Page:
This Country Reportedly Banned a Romantic Comedy About Periods
According to reports, the film was said to deal with “taboo” subjects.
This past weekend, a film with an unexpected protagonist hit the screens in India and more than 50 other countries around the world. Called “Padman,” the film highlighted what can sometimes be a taboo subject in south Asia: periods. Its hero delivers sanitary pads to low-income women across India.
Now, members of a film review board in Pakistan are reportedly saying that the film should not be allowed to be screened in the country, according to the Express Tribune.
“In such circumstances, we cannot allow a film whose name, subject and story are not acceptable yet in our society,” a senior member of the Punjab Film Censor Board said, according to the Tribune.
According to reports, the censor board did not give the film a non-objection certificate (NOC), which would allow the film to be shown in theaters, after members of the board “flat-out refused” to watch the film.
Two days later, Pakistan censor board chief Mobashir Hasan refuted the report on Twitter, saying the film had not yet been previewed by the board.
According to Hasan, the censor board would base its decision to grant an NOC to the film “on the merit and criteria of the [Central Board of Film Censors]” and not the “vexatious, false, and irresponsible political motives being created on various media platforms.”
The film, which tells the true story of Arunachalam Muruganantham, who supplies sanitary pads to low-income women and girls in 4,500 villages and 19 countries, has struck a chord in India and Pakistan, where menstruation continues to be a taboo subject.
These taboos can lead to adverse health and educational consequences for girls.
According to UN Women, 6% of girls in India are not aware of the existence of sanitary pads, and an additional 20% of adolescent girls drop out of school because they lack access to sanitary facilities.
In Pakistan, an estimated four in five women and girls don’t properly manage their periods, according to Afshan Bhatti, a representative for the Real Medicine Foundation, a nonprofit that works on health in the country.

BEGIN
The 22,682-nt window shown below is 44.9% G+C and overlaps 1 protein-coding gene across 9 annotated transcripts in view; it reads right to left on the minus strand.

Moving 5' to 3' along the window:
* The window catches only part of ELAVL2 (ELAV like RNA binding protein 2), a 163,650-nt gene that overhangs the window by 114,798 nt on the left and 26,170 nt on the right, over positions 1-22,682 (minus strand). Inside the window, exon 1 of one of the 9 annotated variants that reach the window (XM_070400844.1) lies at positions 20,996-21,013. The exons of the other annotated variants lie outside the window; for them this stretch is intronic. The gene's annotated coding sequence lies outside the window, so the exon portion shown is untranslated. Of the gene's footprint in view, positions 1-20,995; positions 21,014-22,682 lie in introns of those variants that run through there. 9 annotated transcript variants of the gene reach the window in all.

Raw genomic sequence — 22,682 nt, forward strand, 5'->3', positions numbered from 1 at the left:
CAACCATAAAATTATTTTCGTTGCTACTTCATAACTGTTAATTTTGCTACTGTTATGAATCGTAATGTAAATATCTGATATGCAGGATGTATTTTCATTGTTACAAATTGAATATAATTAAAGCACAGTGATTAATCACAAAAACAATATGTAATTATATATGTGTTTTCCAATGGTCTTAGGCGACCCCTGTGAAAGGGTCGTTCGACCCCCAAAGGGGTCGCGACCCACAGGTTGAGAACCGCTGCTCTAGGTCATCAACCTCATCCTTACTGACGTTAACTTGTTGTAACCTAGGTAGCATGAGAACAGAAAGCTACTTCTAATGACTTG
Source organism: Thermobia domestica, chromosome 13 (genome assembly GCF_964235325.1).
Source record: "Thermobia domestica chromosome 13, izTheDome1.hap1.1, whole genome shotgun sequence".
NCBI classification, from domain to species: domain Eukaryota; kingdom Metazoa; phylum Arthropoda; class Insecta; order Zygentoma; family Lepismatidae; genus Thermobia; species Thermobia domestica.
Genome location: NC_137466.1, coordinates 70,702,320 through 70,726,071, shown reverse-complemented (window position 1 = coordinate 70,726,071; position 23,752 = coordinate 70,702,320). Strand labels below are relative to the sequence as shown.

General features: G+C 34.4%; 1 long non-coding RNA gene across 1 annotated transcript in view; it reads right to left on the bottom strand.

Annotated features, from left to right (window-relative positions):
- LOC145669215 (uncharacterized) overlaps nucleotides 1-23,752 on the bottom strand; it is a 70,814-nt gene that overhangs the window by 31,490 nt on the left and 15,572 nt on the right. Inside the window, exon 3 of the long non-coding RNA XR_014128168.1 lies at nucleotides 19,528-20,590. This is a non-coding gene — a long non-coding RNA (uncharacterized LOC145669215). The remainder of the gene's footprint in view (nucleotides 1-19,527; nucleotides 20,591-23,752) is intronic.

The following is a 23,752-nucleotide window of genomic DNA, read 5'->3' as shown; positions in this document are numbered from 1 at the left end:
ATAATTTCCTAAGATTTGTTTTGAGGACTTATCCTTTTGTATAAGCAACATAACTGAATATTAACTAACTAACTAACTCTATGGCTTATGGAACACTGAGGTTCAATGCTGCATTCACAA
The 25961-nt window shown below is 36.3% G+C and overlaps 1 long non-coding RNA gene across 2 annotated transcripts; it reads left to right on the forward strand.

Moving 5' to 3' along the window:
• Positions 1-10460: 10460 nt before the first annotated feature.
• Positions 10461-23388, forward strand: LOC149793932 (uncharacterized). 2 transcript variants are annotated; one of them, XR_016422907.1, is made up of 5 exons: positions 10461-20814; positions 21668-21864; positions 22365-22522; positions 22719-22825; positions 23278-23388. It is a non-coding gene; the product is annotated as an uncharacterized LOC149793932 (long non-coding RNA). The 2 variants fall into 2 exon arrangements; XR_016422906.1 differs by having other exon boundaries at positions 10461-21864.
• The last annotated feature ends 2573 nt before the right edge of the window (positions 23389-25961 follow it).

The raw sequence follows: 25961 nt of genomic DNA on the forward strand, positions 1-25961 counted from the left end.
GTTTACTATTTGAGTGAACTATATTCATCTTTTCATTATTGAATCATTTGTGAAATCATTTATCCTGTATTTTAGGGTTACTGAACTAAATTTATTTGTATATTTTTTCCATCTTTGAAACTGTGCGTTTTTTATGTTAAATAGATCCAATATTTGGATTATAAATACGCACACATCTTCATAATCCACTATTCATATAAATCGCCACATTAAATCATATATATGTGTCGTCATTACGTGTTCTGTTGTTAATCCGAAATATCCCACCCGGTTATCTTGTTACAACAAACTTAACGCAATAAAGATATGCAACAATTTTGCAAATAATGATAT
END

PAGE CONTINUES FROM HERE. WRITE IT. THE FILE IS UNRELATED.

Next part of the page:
“Padman,” which stars Bollywood actor Akshay Kumar, has made its way around the world, with Pakistani education activist and Nobel Laureate Malala Yousafzai even screening it at Oxford University.
With the news that the film had been banned in Pakistan, actresses Sanam Saeed and Armeena Khan spoke out in favor of the film.
“Periods. What’s the big deal people?” Khan wrote. “The entire female population gets them including mother, sisters and daughters. They are as natural as the changing of the seasons. Let’s not make a big deal out of it. No need to ban films. They happen. Period.”
Period stigmas not only lead to films being banned, but are also the reason 113 million girls in India, and one in 10 girls in sub-Saharan Africa, are at-risk of dropping out of school, according to the World Bank. When adolescent girls fail to complete their education, it can have society-wide implications, as girls have more children, with fewer economic prospects to provide for them; experience worse health outcomes; and see an increased risk of sexual violence.
So-called ‘period shaming’ has even been shown to exacerbate the cycle of poverty.
Global Citizen campaigns on the Global Goals for Sustainable Development, and gender equality is goal number five. You can join us and call on world leaders to prioritize menstrual hygiene management so girls can access a full education here.
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